[BE] Cloud Integration: What's in it for you? - Toon Vanhoutte & Massimo Crippa, Codit

During this session Toon Vanhoutte (Lead Architect) and Massimo Crippa (API Management Domain Lead) gave us more information about different integration scenarios.

Massimo started with showing us the different scenarios as they were yesterday, today and how it will become tomorrow. In the past everything was On-Premise. Nowadays we have a hybrid landscape which includes the huge advantage of connectivity, for example the ease of use of Logic Apps. There is also the integrated azure environment, the velocity e.g. the continuous releases for LogicApps and the network (VNET integration).

Toon introduced Cloud Integration which has the following advantages. Serverless technology, migration path, the pricing is consumption based and the use of ALM which stands for continuous integration & delivery. The shift towards the cloud can start with IAAS (Infrastructure as a service). The main advantages of IAAS are : availability, security and the lower costs. But why we should choose for Hybrid Integration? Flexibility and agility towards your customers and it is future proof. Serverless integration reduces the total cost of ownership, you have less devops, you can instantly scale your setup with a huge business value.

Massimo told us that security is very important through governance, firewall, identity and access rules. Another topic is monitoring, in the below photo you have all of the different types of monitoring.

The Codit approach in moving forward is a mix between on-premise (Biztalk - Sentinet - SWL server) and an Azure infrastructure.

[NL] The Microsoft Integration Platform - Steef-Jan Wiggers, Codit

The presentation of Steef-Jan started with an overview of the application landscape from yesterday’s, today’s and tomorrow’s organizations. Previously, all applications, which were mostly server products, were running at on-premises data centers. Today, the majority of the enterprises have a hybrid application landscape: the core applications are still running on-premises, but they are already using some SaaS applications in the cloud . Tomorrow, cloud-based applications will take over our businesses

The integration landscape is currently undergoing a switch from on-premises to hybrid to the cloud. On-premise integration is based on BizTalk Server and Sentinet for API Management. BizTalk is used for running missing-critical productions workloads and Sentinet for virtualizing API's with minimal latency. Both have been made cloud ready. Adapters for Logic Apps (On premise Gateway) and Service Bus (Queues, Topics and Relay) have been added in BizTalk, for Sentinet integration with Azure Service bus and more focus on REST, OAuth and OpenID. In Hybrid Integration, Logic Apps is used for connecting the cloud and API Management as well.
You have the advantage of continuous releases, moving faster and adapting faster to change. For networking you can use VNET and Relays. Cloud Integration has the advantage of Serverless integration (no server installation & patching, inherent high availability, …).
The pricing is consumption based: pay per executed action.

Different paths are available to switch from on-premises to cloud: "it should be a natural evolution and not a revolution".
One way is IaaS integration for obtaining better availability for your server infrastructure. IaaS improves security and has less costs. Hybrid integration gives you flexiblity in your application landscape. It is agile towards the business and you can release faster. A hybrid setup ensures you are set for the future. Serverless integration reduces the efforts you put in operations tremendously: no more server patching, backups… The costs are lower and you have the advantage to be able to scale much faster as well.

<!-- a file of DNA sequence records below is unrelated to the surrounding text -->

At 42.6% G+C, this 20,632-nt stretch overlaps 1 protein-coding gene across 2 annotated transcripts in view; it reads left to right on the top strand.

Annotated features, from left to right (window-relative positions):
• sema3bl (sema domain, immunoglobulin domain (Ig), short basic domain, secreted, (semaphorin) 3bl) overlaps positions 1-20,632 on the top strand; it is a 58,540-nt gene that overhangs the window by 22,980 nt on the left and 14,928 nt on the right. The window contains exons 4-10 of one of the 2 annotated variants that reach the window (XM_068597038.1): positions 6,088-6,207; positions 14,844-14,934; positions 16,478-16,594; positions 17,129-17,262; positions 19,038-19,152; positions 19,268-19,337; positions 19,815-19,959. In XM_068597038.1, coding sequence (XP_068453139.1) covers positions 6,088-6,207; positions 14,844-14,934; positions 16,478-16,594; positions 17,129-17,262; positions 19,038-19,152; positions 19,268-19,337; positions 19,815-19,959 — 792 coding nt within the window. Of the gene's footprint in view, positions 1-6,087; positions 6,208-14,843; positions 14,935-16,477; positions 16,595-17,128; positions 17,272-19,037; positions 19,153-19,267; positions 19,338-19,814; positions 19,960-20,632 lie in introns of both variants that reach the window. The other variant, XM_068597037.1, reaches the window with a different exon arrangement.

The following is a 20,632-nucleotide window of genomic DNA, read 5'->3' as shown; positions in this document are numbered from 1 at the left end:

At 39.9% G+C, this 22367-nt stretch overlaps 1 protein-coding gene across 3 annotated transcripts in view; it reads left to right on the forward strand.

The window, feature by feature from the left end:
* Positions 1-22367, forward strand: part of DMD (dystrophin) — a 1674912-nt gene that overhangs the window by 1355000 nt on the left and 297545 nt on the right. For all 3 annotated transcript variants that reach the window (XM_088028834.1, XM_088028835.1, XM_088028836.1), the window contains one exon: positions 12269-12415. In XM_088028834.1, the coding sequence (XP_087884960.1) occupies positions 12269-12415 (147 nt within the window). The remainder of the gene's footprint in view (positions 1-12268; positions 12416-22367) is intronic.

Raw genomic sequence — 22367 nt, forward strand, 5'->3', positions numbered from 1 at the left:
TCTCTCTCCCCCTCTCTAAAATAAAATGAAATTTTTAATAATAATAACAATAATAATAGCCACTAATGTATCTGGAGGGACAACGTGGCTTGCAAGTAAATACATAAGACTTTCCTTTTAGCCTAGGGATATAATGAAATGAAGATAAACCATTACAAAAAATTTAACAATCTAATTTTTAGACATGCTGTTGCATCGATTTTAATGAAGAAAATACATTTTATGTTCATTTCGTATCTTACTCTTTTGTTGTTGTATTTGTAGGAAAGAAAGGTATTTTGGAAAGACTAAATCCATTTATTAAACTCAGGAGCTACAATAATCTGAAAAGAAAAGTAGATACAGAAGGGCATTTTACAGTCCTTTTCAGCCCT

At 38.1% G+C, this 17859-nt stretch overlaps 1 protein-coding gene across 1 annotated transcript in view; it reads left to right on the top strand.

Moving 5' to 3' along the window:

The Codit Approach

If you look at the hybrid integration platform you can distinguish several blocks. On premises has the known integration technologies. In Azure you find the standard compute and storage options. Connectivity enables smooth integration between on premises and the cloud. Messaging solutions like Service Bus and Event Grid allow decoupling of application. For integration, Logic Apps are used which orchestrate all integrations that can be extended via Azure Functions and API Apps. Integration with Azure API Management ensures governance and security using of Azure AD and Azure Key Vault. Administration and operations are done by using VSTS Release Management to rollout the solutions throughout the DTAP street in a consistent manner. A role-based monitoring experienced is offered by App Insights for developers, OMS for operations and Power BI reports for business users.

Codit wants you to be fully connected: Integration is the backbone of your Digital Transformation. Now more than ever.

[NL] update links - How the Azure ecosystem is instrumental to your IoT solution - Glenn Colpaert, Codit

IoT is here to stay so we'd better get ready for it. In the future everything will be connected, even cows. Glenn kicked off his session by giving a good overview of all main IoT pillars ranging from data storage & analytics to edge computing and connectivity and device management. Of course, that's not the only things to take into account. Security is often forgotton about, or "applied on top of it" later on. But security should be designed from the ground up. Microsoft's goal is to simplify IoT on several perspectives: Security, Device Management, Insights, Edge. Microsoft Azure provides a whole ecosystem of services that can assist you with this:

  • Azure IoT Hub that provides a gateway between the edge and the cloud with Service Assisted Communications built-in by default